That is, of course, what a lot of people think should be put in the record books next to just about every home run Barry Bonds hits.
And it was in evidence in the bleachers today -- in the form of foam asterisks passed out by some people connected to an anti-Bonds website cleverly titled 756myasterisk.com. In fact, security, much more in evidence today in the LF bleachers, with Bonds starting, actually took one to see if it was on their "prohibited" list of taunting devices. It wasn't. They didn't allow any anti-Bonds signs (which is why I may not be able to do what is, in fact, a very good suggestion made in this diary, at the game tomorrow -- I don't want to get tossed!) -- and in fact, there were multiple ejections of people reviling and ridiculing Bonds (I said to Mike, "I wish they'd be this tough EVERY day!"), including A HOT DOG VENDOR, AN EMPLOYEE, who raised a hot dog high in his hand and said "Wieners dipped in HGH!"
That vendor was walked out of the bleachers by security, and I presume, out of a job. Give him points for originality, at least.
(Incidentally, I was told that some of the extra security wasn't for Bonds -- it was for Illinois Gov. Rod Blagojevich, who was also at the game today. Draw your own conclusions.)
Bonds thrilled the very visible minority of Giants fans in the LF bleachers (some of whom bowed deeply to him after he came back to the field) by hitting his 728th career HR, and the Giants beat the Cubs 4-2, for two reasons:
- as has been their bugaboo the last couple of years, a Cub pitcher was unable to post a third out after retiring the first two hitters in an inning easily -- Sean Marshall walked Bonds in the sixth, and then lost his concentration and gave up back-to-back HR to Ray Durham and Moises Alou, and
- Ryan Theriot getting picked off first base while representing the tying run with one out in the bottom of the ninth.
Theriot and Murton. Now, there's something worth talking about. After having good games yesterday (and Theriot is hot, having gone 7-for-his-last-10, with two doubles and a HR), both of them sat on the bench until late in the game, for the left-handed hitting Freddie Bynum and Angel Pagan.
Is this what we are reduced to? Rooting for every single opposing pitcher to be lefthanded so that the guys who SHOULD be playing every day are? Theriot and Murton may not be the answer to 2B and LF in 2007. But they are closer to the answer than Bynum (who doesn't even belong on a major league roster, much less in a starting lineup), and Pagan, who's a fifth outfielder at best.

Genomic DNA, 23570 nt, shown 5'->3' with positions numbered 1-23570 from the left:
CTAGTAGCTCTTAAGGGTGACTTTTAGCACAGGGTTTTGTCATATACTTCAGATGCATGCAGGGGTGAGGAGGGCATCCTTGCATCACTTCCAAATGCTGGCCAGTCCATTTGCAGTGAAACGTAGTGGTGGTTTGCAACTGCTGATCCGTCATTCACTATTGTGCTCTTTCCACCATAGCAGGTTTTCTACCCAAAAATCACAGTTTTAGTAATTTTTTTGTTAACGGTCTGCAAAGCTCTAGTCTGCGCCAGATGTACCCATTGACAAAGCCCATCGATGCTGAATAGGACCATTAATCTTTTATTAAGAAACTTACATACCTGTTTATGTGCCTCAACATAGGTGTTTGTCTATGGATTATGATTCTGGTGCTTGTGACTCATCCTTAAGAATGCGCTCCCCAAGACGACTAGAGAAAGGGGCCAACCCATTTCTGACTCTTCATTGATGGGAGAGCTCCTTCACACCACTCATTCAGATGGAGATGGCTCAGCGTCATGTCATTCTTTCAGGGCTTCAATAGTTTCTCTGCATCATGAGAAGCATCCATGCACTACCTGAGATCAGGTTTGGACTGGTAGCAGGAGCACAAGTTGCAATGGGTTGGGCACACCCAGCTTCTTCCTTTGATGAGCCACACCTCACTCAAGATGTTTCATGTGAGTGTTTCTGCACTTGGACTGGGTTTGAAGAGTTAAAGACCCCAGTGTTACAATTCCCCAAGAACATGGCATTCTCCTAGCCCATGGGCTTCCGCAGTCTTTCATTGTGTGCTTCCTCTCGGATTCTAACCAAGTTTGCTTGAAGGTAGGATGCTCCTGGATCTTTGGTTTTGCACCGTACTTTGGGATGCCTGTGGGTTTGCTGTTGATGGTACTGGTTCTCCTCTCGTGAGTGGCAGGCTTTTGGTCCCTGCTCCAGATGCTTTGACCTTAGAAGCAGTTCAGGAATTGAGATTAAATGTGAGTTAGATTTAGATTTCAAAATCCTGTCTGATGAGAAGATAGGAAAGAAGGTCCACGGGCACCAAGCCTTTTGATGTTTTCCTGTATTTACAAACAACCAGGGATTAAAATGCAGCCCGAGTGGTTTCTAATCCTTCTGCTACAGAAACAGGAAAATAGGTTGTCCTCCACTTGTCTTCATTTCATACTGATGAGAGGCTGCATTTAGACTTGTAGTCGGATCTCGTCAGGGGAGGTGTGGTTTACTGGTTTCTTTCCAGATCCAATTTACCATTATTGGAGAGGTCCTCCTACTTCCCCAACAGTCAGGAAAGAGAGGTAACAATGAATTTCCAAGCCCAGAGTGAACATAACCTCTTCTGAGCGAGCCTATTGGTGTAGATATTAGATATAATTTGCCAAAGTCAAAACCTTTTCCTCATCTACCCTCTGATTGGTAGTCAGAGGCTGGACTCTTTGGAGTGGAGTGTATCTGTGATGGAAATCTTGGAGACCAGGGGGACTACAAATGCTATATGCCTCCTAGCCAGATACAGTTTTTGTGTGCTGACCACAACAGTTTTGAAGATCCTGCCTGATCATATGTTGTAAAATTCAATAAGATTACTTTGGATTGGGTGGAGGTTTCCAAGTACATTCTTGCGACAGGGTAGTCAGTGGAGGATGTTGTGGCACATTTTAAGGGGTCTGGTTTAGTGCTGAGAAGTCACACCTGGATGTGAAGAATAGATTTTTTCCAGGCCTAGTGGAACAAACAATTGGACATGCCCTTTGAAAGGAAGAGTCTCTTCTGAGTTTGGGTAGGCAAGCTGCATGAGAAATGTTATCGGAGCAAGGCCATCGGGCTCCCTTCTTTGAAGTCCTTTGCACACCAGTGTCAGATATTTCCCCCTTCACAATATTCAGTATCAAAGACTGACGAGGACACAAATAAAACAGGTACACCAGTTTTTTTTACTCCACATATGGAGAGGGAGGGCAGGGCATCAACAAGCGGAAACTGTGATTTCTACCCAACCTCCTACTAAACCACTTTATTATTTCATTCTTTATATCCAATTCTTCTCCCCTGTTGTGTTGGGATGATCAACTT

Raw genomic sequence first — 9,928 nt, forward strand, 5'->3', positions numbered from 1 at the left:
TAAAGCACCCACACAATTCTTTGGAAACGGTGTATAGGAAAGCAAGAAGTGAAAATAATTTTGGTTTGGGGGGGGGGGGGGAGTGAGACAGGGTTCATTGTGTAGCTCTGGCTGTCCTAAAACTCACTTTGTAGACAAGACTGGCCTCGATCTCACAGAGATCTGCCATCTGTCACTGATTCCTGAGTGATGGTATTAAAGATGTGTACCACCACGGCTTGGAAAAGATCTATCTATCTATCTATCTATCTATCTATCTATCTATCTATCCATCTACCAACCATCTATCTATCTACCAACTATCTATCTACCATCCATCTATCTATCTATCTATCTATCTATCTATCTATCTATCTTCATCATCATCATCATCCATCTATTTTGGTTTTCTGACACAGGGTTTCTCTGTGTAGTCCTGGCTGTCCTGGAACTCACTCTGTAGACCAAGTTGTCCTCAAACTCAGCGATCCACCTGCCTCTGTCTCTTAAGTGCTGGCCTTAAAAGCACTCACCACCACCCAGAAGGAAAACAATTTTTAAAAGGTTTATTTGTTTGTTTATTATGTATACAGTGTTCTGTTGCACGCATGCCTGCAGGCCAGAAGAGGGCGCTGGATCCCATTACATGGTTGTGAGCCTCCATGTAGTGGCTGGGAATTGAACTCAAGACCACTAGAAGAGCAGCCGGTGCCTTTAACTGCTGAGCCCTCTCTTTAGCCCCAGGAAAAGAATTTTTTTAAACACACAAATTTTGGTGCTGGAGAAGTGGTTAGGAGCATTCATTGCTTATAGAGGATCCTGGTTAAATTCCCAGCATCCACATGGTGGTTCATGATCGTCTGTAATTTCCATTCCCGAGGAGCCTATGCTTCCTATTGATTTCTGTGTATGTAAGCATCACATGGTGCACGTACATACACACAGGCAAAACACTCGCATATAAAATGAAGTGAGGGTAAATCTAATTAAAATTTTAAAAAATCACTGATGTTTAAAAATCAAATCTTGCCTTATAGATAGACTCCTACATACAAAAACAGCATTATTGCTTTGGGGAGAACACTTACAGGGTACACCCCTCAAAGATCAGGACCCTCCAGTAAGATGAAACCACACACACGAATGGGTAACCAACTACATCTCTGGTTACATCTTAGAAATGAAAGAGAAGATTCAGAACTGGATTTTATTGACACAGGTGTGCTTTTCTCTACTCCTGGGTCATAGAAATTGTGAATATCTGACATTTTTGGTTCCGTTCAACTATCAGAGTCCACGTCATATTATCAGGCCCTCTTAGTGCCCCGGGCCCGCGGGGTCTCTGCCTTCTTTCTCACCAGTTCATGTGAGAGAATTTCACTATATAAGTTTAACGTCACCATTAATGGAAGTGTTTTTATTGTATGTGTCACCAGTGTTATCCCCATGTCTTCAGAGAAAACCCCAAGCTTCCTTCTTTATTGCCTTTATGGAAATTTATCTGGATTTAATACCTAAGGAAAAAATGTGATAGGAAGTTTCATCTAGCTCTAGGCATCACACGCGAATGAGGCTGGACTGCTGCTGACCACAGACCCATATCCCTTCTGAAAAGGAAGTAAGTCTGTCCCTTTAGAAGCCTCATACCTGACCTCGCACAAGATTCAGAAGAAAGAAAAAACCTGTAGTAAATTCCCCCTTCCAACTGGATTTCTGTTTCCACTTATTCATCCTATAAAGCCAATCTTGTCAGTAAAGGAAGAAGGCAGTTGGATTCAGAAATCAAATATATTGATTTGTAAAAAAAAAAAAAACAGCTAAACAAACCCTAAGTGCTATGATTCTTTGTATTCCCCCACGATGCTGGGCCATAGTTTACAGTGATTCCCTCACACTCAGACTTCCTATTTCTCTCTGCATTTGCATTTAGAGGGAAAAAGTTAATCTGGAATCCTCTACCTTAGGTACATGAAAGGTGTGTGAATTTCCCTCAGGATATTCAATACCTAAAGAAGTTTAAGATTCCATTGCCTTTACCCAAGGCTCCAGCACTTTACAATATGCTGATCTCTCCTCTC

We had quite a bit more discussion on what may happen at the end of the season. The consensus seems to be, and I have heard rumors to this effect, that Dusty Baker will be quietly allowed to "leave", i.e. his contract won't be renewed. This will allow him to leave without being fired, and the Cubs to move on to their next choice of manager. And that appears likely to be Fredi Gonzalez. I occasionally bring the early Sunday edition of the Tribune to the ballpark on Saturday, to read the feature sections, and the Sunday sports section (this article is not yet online, but I assume it will be later this evening or early tomorrow morning) contains a long profile of Gonzalez, written by Melissa Isaacson, in which he is praised by almost the entire Atlanta roster, and also by Bobby Cox and John Schuerholz. Below it is a smaller article, which IS online now, a column by Bob Verdi talking about how Joe Girardi may or may not fit here as manager, depending on what you do or don't believe about the current Cub regime.
Those of you who practice Kremlinology with this ballclub will undoubtedly read something into the placement of these articles, both the timing and the physical placement in the paper (the Gonzalez article, top of the page; the Girardi article, below it). I'm not sure I believe in that sort of thing, but who knows.
More game notes: Sean Marshall threw well until he lost focus in the sixth inning; up to then he'd allowed only three hits, including the HR to Bonds. He deserved a better fate. Derrek Lee hit his first home run since June 28, and only his second since his injury in April (and broke a tie with Carlos Zambrano at four HR); we all agreed that Lee should probably NOT have been rushed back. Had he stayed out a couple more weeks and come back after the All-Star break (as originally guessed after the injury), he'd more likely have been closer to full strength then. As it is, he does appear to be rounding into full-strength form now -- and for those who say he should be shut down, what that would effectively do is shut down a ballplayer who has been used to playing every single day for many years, for almost a full season. These last four weeks are good for Lee to get his timing and confidence in hitting back, and presuming he keeps hitting as he has since his return (now 9-for-20 with a double, a HR and 4 RBI in 5 games), he'll go into the offseason confident he can pick up in 2007 right where he left off at the end of 2005.
And, the bullpen did a good job at keeping the game close, for the abortive ninth-inning rally.
With Jason Schmidt going tomorrow -- will Dusty play the "platoon" guys? the LH hitters? Or the guys who REALLY belong out there? We know what he SHOULD do. Thankfully, two of the four pitchers who are to pitch for the Pirates this upcoming week (Paul Maholm, Zach Duke) are lefthanded. At least we'll know Theriot and Murton will get playing time then.
Wake up, Dusty. Play the guys who have a chance of success.